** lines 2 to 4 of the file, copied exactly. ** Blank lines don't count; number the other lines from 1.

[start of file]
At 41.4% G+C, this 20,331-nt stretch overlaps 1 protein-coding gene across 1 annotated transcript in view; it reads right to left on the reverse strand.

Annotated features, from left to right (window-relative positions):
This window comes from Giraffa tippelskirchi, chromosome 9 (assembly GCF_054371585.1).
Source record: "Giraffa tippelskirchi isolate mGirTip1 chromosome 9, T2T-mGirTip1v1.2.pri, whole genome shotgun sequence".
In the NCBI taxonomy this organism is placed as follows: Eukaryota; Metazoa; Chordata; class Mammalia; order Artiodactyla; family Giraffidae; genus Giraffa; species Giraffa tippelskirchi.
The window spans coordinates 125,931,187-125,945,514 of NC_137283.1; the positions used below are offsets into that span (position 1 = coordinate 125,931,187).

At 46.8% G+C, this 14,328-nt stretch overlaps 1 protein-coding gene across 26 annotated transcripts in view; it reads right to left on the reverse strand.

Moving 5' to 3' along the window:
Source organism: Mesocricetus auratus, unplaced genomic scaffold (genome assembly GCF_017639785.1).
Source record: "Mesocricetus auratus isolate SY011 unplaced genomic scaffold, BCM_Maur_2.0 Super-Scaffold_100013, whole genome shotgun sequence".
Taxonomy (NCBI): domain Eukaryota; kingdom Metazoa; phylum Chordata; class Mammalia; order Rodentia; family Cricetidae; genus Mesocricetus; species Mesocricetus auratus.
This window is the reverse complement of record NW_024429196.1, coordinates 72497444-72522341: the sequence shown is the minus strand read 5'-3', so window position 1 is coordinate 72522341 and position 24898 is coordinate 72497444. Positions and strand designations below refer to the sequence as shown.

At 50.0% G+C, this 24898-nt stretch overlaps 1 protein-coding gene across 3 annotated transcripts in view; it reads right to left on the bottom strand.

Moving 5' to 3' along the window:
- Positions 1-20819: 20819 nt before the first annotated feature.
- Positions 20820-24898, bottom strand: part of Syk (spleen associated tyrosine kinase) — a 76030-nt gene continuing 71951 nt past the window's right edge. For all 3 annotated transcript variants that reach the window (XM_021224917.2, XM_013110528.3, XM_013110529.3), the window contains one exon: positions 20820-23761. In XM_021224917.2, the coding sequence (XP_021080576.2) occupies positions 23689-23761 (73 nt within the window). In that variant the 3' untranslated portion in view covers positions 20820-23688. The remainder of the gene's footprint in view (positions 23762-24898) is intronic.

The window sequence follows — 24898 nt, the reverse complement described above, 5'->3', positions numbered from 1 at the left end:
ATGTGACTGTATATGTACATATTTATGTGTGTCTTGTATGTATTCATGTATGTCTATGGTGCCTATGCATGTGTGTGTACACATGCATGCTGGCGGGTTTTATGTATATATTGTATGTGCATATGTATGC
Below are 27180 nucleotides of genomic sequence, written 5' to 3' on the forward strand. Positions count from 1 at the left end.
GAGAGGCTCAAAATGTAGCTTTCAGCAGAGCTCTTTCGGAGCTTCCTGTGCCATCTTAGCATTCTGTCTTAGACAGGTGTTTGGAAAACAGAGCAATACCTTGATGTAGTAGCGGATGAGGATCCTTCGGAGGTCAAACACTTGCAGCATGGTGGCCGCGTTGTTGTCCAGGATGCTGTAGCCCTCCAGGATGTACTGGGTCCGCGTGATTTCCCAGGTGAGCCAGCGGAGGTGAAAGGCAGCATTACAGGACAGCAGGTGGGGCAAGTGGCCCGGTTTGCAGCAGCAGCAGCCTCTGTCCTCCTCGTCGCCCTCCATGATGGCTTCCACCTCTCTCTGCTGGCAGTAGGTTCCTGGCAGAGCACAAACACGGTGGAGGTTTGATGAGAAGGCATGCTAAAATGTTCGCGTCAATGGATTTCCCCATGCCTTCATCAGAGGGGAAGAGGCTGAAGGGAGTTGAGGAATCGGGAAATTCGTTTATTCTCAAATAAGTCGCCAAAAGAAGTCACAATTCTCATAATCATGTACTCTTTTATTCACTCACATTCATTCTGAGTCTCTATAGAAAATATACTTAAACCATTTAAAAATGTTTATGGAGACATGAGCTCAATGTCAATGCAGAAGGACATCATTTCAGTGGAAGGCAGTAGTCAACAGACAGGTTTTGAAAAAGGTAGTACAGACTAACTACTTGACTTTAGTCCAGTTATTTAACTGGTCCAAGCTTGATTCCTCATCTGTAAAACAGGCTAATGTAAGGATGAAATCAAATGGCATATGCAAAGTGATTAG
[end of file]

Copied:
Annotated features, from left to right (window-relative positions):
This window comes from Giraffa tippelskirchi, chromosome 9 (assembly GCF_054371585.1).
Source record: "Giraffa tippelskirchi isolate mGirTip1 chromosome 9, T2T-mGirTip1v1.2.pri, whole genome shotgun sequence".